It’s been a long time since Javascript was used mostly to present a real time clock* on your homepage header, or even worse, just next to the mouse pointer. JS is now mature and script kiddies are gone. With Node, Angular (and so on, and so forth) whole applications are created using solely or mainly Javascript. Still once in a while a developer struggles with time related issues in the code. But there is a cure for that (of course there is in random, not even necessarily verb.js era). Please spend a moment on getting to know Moment.js.

*Yes, I noticed a giant clock on Moment’s homepage, but it seems to suit there, doesn’t it?

The are several main tasks that Moment.js can help you with. Parsing, validating, calculating and presenting time, time differences and time zones (when paired with moment-timezone.js). And that’s quite a relief − if you didn’t ever get something like ‘NaN -03:-01’ in your browser, you probably didn’t get your hands dirty enough. So now it’s time to look at some examples.

First, we’ll simply get a formatted date so we can e.g. display it.

This can be applied not only to current time, but also to any particular moment.

Right, whatever fancy time and date format I’d come up with, it’s not really impressive to simply display it. Let’s find out something more interesting − the number of hours left till the end of the day:

Or even more important issues − how much time do I have to stay here before I can go home?

Just kidding, I will stay here coding all day long. 😉

But thanks to the example you could see one of a few ways of creating a moment:

  • moment() – is for now
  • moment("2015-01-01") – for a string which matches ISO 8601. Not really advised due to being heavily dependent on browser support
  • moment("2015-01-01","YYYY-MM-DD") – that’s much better if we tell Moment.js what format to use

In fact, there can be multiple formats provided as an array. Moment.js will try to match one of them. Which of course is pointless when we provide date in the code, but it makes much more sense while interpreting user generated content. We can additionally provide locale or ask Moment.js to parse with strict rules.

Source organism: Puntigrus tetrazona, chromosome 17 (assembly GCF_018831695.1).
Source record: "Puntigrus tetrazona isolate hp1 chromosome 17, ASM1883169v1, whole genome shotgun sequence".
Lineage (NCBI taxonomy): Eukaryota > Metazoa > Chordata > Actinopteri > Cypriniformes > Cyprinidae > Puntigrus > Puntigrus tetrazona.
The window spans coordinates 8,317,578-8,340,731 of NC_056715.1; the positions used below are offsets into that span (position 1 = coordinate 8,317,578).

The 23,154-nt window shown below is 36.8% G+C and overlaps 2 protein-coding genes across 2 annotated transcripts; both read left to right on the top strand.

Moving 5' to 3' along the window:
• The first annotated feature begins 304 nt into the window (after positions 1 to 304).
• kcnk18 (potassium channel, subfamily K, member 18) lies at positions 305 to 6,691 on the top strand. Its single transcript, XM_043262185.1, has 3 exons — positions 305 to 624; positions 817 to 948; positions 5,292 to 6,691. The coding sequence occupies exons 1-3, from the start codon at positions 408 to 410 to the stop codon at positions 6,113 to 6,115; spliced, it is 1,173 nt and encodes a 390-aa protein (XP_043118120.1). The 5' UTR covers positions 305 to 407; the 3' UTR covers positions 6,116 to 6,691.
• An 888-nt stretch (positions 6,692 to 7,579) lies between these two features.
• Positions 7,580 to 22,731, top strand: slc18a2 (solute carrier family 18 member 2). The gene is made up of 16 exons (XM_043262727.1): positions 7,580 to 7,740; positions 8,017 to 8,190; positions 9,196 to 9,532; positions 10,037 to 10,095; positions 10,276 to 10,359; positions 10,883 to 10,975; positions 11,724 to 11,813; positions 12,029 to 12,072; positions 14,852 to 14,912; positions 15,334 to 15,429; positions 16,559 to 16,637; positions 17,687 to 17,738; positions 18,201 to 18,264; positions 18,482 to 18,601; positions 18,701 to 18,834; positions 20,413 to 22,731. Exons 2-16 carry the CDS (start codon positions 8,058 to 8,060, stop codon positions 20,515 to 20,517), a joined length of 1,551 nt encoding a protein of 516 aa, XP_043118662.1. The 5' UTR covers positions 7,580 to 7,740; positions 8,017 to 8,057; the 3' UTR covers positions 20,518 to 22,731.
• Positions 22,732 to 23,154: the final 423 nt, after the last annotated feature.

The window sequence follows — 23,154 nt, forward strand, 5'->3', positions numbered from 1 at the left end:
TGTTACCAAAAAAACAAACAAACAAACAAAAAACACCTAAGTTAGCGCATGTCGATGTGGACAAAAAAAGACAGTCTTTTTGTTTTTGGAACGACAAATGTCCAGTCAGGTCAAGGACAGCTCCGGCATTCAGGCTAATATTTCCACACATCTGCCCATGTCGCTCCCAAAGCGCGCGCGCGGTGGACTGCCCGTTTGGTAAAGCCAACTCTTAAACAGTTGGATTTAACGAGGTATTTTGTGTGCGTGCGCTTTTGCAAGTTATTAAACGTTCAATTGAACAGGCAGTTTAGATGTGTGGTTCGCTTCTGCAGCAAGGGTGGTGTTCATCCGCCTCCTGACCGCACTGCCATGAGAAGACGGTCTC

And finally a method showed previously – object with values provided for every or some parts of a moment. The rest is set to 0 (time parts) or current date (date parts).

Ok, let’s move to some strict science and use what we have learnt in practice. Let’s assume we want to know something more about that particular moment: 2013-02-08 09:30:26.123 in the Far East, say in time zone UTC+7 (anybody in UTC+7 reading this text? Greetings from UTC+2 DST!). I wonder what day it was in Europe by then (a bit tricky since we’re not in the same time zone).

And now we know.

Speaking of time zones – Moment.js have special mode which can get you on a solid UTC ground. It’s simply moment().utc() and now every method will be UTC based.

But if you are not lucky enough to work with UTC, there is still some hope for you. Hope provided by Moment Timezone. When added to Moment.js it provides tz() method for moment, allowing you to easily define a desired time zone.

If you got a bit impatient while I’m still displaying some magic numbers, here’s something for you. We will use moment to validate time and date. This is usually not an easy task. But now you can create a moment and simply check whether it is correct or not:

And if you would like e.g. to tell a user what part of the provided date was wrong, you can check it by